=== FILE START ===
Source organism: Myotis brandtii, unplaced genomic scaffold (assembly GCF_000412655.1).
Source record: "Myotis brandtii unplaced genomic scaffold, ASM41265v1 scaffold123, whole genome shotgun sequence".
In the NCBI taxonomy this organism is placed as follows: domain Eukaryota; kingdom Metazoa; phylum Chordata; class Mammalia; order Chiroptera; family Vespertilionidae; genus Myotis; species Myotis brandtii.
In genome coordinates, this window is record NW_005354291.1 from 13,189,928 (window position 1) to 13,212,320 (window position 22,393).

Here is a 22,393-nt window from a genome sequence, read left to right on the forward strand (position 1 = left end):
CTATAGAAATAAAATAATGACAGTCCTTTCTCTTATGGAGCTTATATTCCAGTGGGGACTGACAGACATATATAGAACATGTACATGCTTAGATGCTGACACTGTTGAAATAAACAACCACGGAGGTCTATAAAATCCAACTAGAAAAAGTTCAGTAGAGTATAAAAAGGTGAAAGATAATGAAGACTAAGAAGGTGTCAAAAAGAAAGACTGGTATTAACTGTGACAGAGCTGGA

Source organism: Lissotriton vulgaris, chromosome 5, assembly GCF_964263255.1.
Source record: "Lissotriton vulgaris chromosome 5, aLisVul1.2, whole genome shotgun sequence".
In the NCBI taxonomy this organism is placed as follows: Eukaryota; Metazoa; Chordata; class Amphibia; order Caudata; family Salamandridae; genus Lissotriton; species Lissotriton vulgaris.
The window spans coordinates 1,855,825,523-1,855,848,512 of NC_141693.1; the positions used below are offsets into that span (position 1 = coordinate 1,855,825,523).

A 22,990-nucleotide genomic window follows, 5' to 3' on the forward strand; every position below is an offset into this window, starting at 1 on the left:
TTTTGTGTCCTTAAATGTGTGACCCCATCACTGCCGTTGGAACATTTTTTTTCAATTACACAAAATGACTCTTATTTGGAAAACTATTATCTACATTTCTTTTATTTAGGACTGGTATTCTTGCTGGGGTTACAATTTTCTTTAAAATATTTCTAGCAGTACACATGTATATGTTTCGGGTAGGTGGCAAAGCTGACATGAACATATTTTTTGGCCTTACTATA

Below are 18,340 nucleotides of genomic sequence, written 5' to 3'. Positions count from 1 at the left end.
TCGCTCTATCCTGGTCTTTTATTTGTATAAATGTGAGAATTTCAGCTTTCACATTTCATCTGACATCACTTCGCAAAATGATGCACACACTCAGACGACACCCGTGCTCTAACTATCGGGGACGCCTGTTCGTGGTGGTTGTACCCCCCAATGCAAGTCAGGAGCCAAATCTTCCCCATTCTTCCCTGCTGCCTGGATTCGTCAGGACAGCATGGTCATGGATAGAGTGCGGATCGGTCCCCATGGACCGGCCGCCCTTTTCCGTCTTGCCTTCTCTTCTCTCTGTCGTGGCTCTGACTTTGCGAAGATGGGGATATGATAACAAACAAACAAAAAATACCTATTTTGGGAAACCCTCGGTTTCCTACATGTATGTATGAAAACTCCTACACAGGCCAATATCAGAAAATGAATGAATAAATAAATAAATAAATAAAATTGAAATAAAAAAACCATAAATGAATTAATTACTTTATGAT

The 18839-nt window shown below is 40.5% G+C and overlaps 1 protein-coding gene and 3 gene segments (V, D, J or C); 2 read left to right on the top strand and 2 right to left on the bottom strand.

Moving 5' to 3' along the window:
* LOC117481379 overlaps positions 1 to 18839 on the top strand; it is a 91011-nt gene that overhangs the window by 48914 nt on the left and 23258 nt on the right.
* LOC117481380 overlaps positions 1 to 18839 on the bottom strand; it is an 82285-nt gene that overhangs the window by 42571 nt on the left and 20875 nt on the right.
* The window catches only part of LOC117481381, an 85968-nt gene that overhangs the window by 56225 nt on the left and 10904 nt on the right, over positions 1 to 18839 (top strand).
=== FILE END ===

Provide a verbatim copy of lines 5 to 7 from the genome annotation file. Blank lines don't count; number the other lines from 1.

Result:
Here is a 22,393-nt window from a genome sequence, read left to right on the forward strand (position 1 = left end):
CTATAGAAATAAAATAATGACAGTCCTTTCTCTTATGGAGCTTATATTCCAGTGGGGACTGACAGACATATATAGAACATGTACATGCTTAGATGCTGACACTGTTGAAATAAACAACCACGGAGGTCTATAAAATCCAACTAGAAAAAGTTCAGTAGAGTATAAAAAGGTGAAAGATAATGAAGACTAAGAAGGTGTCAAAAAGAAAGACTGGTATTAACTGTGACAGAGCTGGA

Source organism: Lissotriton vulgaris, chromosome 5, assembly GCF_964263255.1.